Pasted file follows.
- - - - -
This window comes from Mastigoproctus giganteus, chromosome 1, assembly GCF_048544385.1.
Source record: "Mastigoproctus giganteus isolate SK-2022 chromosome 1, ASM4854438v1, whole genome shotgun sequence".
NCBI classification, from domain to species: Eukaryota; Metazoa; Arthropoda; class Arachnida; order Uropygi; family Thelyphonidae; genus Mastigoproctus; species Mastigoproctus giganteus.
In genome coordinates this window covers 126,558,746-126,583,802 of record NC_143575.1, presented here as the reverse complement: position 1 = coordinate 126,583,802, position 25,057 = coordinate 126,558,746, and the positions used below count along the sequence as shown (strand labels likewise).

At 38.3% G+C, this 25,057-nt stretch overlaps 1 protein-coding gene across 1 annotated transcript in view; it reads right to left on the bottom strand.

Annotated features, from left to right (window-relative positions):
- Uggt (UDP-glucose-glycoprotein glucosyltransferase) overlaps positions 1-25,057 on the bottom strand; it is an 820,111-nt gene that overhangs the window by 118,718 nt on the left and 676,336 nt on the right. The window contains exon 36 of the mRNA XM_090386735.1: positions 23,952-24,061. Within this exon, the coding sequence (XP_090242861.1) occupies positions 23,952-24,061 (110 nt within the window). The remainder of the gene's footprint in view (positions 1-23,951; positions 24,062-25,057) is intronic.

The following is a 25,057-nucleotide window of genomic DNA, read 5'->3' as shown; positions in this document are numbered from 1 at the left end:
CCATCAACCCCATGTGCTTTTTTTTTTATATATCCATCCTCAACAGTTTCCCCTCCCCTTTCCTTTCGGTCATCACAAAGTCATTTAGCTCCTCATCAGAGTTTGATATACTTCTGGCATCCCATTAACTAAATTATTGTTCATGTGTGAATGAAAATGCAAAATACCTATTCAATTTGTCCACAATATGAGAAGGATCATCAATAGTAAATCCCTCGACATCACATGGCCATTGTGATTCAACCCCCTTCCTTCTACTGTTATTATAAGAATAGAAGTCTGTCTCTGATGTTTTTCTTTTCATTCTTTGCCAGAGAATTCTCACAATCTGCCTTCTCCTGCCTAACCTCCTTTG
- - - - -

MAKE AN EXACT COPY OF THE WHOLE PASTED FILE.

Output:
This window comes from Mastigoproctus giganteus, chromosome 1, assembly GCF_048544385.1.
Source record: "Mastigoproctus giganteus isolate SK-2022 chromosome 1, ASM4854438v1, whole genome shotgun sequence".
NCBI classification, from domain to species: Eukaryota; Metazoa; Arthropoda; class Arachnida; order Uropygi; family Thelyphonidae; genus Mastigoproctus; species Mastigoproctus giganteus.
In genome coordinates this window covers 126,558,746-126,583,802 of record NC_143575.1, presented here as the reverse complement: position 1 = coordinate 126,583,802, position 25,057 = coordinate 126,558,746, and the positions used below count along the sequence as shown (strand labels likewise).

At 38.3% G+C, this 25,057-nt stretch overlaps 1 protein-coding gene across 1 annotated transcript in view; it reads right to left on the bottom strand.

Annotated features, from left to right (window-relative positions):
- Uggt (UDP-glucose-glycoprotein glucosyltransferase) overlaps positions 1-25,057 on the bottom strand; it is an 820,111-nt gene that overhangs the window by 118,718 nt on the left and 676,336 nt on the right. The window contains exon 36 of the mRNA XM_090386735.1: positions 23,952-24,061. Within this exon, the coding sequence (XP_090242861.1) occupies positions 23,952-24,061 (110 nt within the window). The remainder of the gene's footprint in view (positions 1-23,951; positions 24,062-25,057) is intronic.

The following is a 25,057-nucleotide window of genomic DNA, read 5'->3' as shown; positions in this document are numbered from 1 at the left end:
CCATCAACCCCATGTGCTTTTTTTTTTATATATCCATCCTCAACAGTTTCCCCTCCCCTTTCCTTTCGGTCATCACAAAGTCATTTAGCTCCTCATCAGAGTTTGATATACTTCTGGCATCCCATTAACTAAATTATTGTTCATGTGTGAATGAAAATGCAAAATACCTATTCAATTTGTCCACAATATGAGAAGGATCATCAATAGTAAATCCCTCGACATCACATGGCCATTGTGATTCAACCCCCTTCCTTCTACTGTTATTATAAGAATAGAAGTCTGTCTCTGATGTTTTTCTTTTCATTCTTTGCCAGAGAATTCTCACAATCTGCCTTCTCCTGCCTAACCTCCTTTG